Friday, June 08, 2007

Abuse, trauma effects linger

Disease often linked to childhood events, doctor tells summit

AUBURN - Children who suffer emotional, physical or sexual abuse at home are more likely to become unhealthy adults, a health study found.

American health care providers need to recognize the important role childhood trauma plays later in life, said Dr. Vincent Felitti, a clinical professor of medicine at the University of California who spoke Tuesday at the Maine Governor's 10th Annual Summit on Cardiovascular Health.

Felitti said an $8 million "ACE" study of 440,000 people probed their childhoods for abnormal traits and found a direct link between adverse childhood experiences and health problems in adulthood.

He cited a case of two sisters who were grossly overweight. It wasn't a genetic trait despite the traditional thinking of health professionals. The women identified sexual molestation as a major factor that led to abnormal eating habits.

One of the women dropped from 408 pounds to 132 pounds after an extreme weight-loss regimen at a health clinic. When she quickly regained the weight, Felitti probed her past. She revealed a childhood of molestation. She said she suspected she had a sleep-eating disorder. She would awake in the morning to find used pots and pans in her kitchen, but would have no recollection of eating during the night. She realized her recent weight gain was triggered by a man who propositioned her.

"It was a remarkably important case,"

Felitti said.The notion of tracing heart disease to a dysfunctional family runs contrary to conventional thinking, Felitti said. But the statistics have convinced him of the importance of preventing trauma in children. Despite the pivotal findings, no major health care provider has changed the way it goes about diagnosing and treating health problems to date, Felitti said.

He urged health care professionals to start conducting extensive biopsychosocial and trauma-oriented histories of their patients in an effort to get at the underlying reasons for their poor health."It's feasible, affordable and acceptable," he said.Some questions doctors should be asking their patients are:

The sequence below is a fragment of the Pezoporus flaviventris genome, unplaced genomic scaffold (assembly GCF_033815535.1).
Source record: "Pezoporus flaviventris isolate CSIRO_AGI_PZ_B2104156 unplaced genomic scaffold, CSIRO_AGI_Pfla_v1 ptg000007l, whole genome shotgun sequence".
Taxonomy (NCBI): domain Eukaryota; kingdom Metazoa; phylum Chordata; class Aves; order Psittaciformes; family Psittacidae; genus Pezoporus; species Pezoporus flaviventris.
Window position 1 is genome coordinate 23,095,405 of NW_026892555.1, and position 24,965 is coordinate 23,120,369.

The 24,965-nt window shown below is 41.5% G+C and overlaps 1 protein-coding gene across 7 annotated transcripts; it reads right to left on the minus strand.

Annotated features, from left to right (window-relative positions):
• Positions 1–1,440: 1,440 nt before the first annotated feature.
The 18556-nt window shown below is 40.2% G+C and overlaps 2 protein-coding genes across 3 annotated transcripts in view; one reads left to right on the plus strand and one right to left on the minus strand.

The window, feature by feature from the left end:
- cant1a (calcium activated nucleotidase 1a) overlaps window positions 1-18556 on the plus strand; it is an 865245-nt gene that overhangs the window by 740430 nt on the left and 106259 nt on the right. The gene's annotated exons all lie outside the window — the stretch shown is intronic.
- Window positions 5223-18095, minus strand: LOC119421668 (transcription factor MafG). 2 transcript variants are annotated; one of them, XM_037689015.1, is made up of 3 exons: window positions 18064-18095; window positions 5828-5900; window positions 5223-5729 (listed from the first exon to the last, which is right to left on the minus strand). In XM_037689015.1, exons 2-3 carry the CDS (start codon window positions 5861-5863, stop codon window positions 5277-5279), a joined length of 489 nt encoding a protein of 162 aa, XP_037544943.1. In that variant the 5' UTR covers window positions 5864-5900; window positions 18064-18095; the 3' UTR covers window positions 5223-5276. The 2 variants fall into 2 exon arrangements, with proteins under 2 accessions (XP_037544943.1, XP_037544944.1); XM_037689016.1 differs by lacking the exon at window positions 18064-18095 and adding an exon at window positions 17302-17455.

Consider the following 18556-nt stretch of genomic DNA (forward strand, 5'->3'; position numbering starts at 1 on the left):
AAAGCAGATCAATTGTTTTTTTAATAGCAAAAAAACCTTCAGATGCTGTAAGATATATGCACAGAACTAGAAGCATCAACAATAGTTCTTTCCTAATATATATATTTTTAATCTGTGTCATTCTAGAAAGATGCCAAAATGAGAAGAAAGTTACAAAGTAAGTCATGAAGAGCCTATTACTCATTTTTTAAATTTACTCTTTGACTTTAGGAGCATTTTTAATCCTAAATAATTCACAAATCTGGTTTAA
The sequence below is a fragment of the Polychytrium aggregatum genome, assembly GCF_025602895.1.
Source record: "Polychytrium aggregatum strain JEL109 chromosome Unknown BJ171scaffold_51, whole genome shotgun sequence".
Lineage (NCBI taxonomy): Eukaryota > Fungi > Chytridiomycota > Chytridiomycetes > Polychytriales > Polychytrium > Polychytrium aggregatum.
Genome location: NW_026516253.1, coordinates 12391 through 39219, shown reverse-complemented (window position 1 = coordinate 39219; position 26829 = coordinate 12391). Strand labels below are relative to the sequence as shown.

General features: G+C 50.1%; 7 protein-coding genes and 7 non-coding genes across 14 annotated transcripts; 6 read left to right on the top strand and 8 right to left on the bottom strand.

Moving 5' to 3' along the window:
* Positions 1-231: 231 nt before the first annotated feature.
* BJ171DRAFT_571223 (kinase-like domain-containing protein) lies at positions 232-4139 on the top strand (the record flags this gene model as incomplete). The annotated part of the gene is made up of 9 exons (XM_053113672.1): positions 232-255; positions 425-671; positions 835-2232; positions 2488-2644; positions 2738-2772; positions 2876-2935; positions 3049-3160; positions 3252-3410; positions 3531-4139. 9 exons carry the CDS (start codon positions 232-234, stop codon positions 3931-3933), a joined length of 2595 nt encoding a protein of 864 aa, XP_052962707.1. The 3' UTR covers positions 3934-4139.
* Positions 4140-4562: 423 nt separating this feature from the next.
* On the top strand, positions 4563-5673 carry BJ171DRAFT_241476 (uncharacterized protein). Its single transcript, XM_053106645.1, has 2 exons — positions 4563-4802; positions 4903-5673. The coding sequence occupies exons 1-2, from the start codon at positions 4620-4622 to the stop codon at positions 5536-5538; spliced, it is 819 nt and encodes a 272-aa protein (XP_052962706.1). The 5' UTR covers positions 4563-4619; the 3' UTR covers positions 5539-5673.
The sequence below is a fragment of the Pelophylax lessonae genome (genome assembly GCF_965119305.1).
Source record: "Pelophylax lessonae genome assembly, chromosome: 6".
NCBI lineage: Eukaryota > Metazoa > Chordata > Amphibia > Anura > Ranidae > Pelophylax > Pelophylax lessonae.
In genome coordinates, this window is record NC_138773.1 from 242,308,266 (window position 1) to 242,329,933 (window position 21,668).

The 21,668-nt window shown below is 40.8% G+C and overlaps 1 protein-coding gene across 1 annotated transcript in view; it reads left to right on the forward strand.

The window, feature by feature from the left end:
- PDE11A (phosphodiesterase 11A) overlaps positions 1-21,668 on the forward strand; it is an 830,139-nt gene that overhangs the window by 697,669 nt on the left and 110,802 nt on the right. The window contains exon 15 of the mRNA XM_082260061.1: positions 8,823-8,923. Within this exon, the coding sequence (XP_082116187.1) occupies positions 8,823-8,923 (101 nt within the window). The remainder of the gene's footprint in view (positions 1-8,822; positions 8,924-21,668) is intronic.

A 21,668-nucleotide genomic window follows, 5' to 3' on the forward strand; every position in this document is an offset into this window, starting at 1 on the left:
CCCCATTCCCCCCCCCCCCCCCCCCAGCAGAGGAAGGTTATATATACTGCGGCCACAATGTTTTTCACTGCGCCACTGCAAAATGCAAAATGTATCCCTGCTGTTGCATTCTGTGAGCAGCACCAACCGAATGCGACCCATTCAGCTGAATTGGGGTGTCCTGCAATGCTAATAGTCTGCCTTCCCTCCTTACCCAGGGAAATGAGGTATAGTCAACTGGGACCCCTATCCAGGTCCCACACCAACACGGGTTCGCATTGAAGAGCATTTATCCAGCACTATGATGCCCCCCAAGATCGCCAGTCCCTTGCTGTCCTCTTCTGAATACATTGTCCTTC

• Have you lived in a war zone?
  • Have you been a combat soldier?
  • Who in the family has committed suicide?
  • Who in the family has been murdered?
  • Have you ever been molested as a child?
  • Have you ever been raped

Health providers need to ask their patients how their traumatic childhoods have affected them later in life, Felitti said.

The study showed that the chances of a woman being raped as an adult are more than 30 percent higher if she answered "yes" to four or more adverse childhood experiences, such as sexual abuse or neglect, Felitti said.

"That's really extraordinary," he said.

Adult health risk factors that are linked directly to childhood experiences include: alcohol and drug abuse, smoking, obesity, depression, sexually transmitted diseases and heart disease, Felitti said.

Addictive behavior also is linked to childhood experiences, he said. People seek to block the pain and memory of their childhoods by using mind-altering substances, he said. And those substances, in turn, end up affecting their health.

ACE study

Of the people who took part in the ACE study, most identified a childhood risk factor, including those who were subjected to:

  • emotional abuse, 11 percent;
  • physical abuse, 28 percent;
  • sexual abuse, 22 percent;
  • emotional neglect, 15 percent;
  • alcoholism and drug abuse in the home, 27 percent;
  • loss of a biological parent before age 18, 23 percent;
  • depression or mental health issues at home, 17 percent; and
  • mother treated violently, 13 percent.

Source: Sun Jounal.Com

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